Typography & Contemporary Art 

 


Type has the unique ability to express an idea visually and simultaneously say it, verbally.  Both an explicit statement and an implicit visual, type design has the potential to mean more than the words it spells, reaching far beyond typesetting and magazine spreads. It is this relationship between word and image, and their potential for cognitive disconnect, that gives typography a foothold in the world of contemporary fine art.

photo
detail of Ben Vautier’s “Living Sculpture” installation at the Walker Art Center, Minneapolis, MN, image by author

The creation of characters has a long history of artistic self-expression – from Chinese calligraphers whose work was (and still is) considered fine art, to the humanist type designers like Geofroy Tory whose work came about during the enlightenment and who was (like many artists of the same time) inspired by the geometry of the human form, to modern-day hand-lettering artists like Job Wouters, (better known as “Letman”).

Amsterdam-based Letman’s hand-lettered work spans industries – from fashion to marketing to animation to art center installations, demonstrating that hand lettering is still relevant.  Whereas a good deal of his work references blackletter and traditional sign-making techniques, his collaborators and statements are far from antiquated.

Video above was created by the Walker Art Center during a collaboration and exhibition with Letman.

Jenny Holzer is a contemporary artist whose medium is words.  She creates what she has called “truisms”- phrases referencing the human relationship with consumerism and advertising, that she makes into large-scale projections, scrolling LEDs, and works on paper.  Holzer’s minimalist aesthetic and an all caps sans serif typeface are what make the the messages in her work stand out, showing how with typographic art, what you say is of equal importance as how and where you write (or type) it.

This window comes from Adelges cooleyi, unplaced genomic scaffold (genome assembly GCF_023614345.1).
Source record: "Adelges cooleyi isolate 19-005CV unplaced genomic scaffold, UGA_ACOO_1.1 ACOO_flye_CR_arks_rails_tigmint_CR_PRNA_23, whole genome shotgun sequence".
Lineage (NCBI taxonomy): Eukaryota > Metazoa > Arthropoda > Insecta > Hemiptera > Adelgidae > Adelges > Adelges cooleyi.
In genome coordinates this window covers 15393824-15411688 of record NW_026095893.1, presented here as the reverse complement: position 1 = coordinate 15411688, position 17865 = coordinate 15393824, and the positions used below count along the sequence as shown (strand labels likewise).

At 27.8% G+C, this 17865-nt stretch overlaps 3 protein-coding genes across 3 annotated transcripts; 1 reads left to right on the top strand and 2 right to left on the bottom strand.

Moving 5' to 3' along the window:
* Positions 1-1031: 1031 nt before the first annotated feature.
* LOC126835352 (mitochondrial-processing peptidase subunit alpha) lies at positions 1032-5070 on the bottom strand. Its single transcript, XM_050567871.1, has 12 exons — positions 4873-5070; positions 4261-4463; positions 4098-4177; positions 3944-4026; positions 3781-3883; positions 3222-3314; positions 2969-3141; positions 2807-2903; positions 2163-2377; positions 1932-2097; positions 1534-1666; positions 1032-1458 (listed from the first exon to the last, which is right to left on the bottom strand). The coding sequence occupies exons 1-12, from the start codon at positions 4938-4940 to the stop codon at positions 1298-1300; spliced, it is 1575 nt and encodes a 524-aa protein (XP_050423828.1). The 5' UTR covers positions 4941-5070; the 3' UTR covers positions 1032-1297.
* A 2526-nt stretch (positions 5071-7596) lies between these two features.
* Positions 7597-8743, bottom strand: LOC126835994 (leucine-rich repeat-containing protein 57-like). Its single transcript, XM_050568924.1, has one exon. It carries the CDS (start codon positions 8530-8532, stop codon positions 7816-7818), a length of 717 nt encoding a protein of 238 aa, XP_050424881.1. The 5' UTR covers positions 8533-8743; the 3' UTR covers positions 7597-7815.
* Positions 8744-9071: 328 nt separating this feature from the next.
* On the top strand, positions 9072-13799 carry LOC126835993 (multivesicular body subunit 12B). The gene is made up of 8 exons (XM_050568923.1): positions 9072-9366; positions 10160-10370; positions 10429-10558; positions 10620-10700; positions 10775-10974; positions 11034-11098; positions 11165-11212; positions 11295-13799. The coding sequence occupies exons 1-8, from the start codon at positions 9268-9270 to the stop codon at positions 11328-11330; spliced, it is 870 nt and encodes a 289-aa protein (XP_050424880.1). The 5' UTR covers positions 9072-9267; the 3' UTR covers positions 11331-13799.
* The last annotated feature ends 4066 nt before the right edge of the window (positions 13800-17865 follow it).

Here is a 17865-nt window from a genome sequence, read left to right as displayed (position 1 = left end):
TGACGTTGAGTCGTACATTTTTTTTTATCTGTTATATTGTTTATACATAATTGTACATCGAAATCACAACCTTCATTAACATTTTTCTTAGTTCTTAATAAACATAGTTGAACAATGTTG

For Fluxus artist Ben Vautier typography was key in his art piece Living Sculpture, an artwork that consisted of putting himself and his every-day life on display in a gallery window for 15 days.  He included text panels “In his trademark cursive handwriting….  [that] consisted of rhetorical questions and whimsical comments, giving equal importance to everything from the kitchen table to a container of dirty water. ‘Everything that I touch and look at is a work of art,’ reads one of his plaques.’ ”  The meaning of this work would be drastically altered without the use and style of Vautier’s writing.

Evelin Kasikov creates hand-made type out of embroidery.  Her hand-stitched work is hard to categorize – somewhere between art, craft, and design.  Often working in CMYK embroidery thread and making visual jokes about grids and printing processes only designers or printers might think are funny, her visual language is the letterform.  She exhibits around Europe and has also done collaborations with Wallpaper and Wired magazines.


All Sources are credited and linked within post.  Non-linked sources:

Armstrong, Elizabeth. “Ben Vautier.” In Bits & Pieces Put Together to Present a Semblance of a Whole: Walker Art Center Collections, edited by Joan Rothfuss and Elizabeth Carpenter. Minneapolis, MN: Walker Art Center, 2005.

http://www.designboom.com/contemporary/holzer.html

http://www.wallpaper.com/sex-issue/tart-cards/kasikov-evelin-04-of-04/1239

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